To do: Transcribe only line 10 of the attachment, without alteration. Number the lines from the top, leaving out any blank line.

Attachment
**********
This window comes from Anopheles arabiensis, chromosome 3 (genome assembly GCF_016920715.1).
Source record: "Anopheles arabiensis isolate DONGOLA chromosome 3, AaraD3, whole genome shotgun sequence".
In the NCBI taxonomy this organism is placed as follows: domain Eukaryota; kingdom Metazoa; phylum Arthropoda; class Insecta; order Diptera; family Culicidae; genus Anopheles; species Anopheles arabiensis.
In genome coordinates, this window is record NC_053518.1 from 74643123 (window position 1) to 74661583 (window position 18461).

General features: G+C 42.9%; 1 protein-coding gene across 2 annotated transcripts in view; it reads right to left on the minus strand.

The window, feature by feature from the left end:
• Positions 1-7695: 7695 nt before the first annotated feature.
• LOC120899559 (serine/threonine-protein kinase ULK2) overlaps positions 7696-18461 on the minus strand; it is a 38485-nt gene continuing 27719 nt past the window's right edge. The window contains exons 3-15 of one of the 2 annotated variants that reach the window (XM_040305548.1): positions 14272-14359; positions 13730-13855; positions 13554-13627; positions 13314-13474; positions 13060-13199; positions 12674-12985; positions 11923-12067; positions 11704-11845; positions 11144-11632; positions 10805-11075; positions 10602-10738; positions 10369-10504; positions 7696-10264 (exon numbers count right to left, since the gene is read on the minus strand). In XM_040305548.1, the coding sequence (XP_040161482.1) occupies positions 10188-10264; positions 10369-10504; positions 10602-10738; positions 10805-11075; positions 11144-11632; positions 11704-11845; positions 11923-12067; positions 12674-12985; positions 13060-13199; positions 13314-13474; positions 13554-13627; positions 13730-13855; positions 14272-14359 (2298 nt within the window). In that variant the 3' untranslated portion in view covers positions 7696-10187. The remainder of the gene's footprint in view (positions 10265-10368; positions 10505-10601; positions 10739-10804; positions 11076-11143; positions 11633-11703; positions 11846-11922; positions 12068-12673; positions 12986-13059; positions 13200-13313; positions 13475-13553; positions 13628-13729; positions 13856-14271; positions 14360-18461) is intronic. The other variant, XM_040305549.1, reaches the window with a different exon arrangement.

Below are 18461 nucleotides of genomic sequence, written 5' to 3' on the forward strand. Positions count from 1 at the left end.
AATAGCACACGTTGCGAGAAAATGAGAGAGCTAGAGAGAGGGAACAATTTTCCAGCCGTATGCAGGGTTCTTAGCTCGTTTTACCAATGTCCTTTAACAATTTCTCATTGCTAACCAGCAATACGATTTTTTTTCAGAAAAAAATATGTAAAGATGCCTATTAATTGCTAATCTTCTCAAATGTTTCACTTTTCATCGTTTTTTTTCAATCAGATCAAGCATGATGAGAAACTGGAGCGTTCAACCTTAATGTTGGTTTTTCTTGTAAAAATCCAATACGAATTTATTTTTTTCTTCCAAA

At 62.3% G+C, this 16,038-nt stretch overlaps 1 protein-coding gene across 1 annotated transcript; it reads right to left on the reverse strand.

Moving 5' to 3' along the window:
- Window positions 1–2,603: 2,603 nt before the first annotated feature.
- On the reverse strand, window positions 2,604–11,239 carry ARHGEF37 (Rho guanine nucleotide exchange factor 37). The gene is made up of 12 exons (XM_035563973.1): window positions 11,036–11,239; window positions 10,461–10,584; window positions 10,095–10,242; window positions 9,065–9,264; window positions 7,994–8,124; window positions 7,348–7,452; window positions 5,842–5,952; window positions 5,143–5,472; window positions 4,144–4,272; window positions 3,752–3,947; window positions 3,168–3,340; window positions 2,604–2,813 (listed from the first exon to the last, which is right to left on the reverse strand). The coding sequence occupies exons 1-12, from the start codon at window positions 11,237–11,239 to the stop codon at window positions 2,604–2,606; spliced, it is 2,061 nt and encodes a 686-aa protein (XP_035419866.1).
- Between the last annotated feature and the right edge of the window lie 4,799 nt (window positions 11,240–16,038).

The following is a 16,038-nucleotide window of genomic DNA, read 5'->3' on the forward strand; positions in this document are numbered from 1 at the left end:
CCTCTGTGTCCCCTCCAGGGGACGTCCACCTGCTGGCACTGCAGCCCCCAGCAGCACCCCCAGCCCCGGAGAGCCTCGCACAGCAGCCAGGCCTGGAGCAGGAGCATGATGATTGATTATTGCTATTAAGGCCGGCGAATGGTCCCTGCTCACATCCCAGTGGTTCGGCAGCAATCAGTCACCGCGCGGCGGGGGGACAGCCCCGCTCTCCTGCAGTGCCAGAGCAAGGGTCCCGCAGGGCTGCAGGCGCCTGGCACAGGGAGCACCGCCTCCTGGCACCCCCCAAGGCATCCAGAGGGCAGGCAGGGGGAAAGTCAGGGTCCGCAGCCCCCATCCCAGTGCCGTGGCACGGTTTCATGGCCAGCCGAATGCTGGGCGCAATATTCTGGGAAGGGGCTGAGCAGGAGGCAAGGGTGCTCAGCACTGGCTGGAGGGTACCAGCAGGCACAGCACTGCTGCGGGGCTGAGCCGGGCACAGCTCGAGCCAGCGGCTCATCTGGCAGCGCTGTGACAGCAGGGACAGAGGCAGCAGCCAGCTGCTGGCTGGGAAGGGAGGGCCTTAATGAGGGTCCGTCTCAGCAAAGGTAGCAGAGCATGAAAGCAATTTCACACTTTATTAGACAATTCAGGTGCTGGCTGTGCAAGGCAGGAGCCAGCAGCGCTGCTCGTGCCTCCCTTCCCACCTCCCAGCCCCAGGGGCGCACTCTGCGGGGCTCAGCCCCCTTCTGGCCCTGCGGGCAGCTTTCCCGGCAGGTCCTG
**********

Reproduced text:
AATAGCACACGTTGCGAGAAAATGAGAGAGCTAGAGAGAGGGAACAATTTTCCAGCCGTATGCAGGGTTCTTAGCTCGTTTTACCAATGTCCTTTAACAATTTCTCATTGCTAACCAGCAATACGATTTTTTTTCAGAAAAAAATATGTAAAGATGCCTATTAATTGCTAATCTTCTCAAATGTTTCACTTTTCATCGTTTTTTTTCAATCAGATCAAGCATGATGAGAAACTGGAGCGTTCAACCTTAATGTTGGTTTTTCTTGTAAAAATCCAATACGAATTTATTTTTTTCTTCCAAA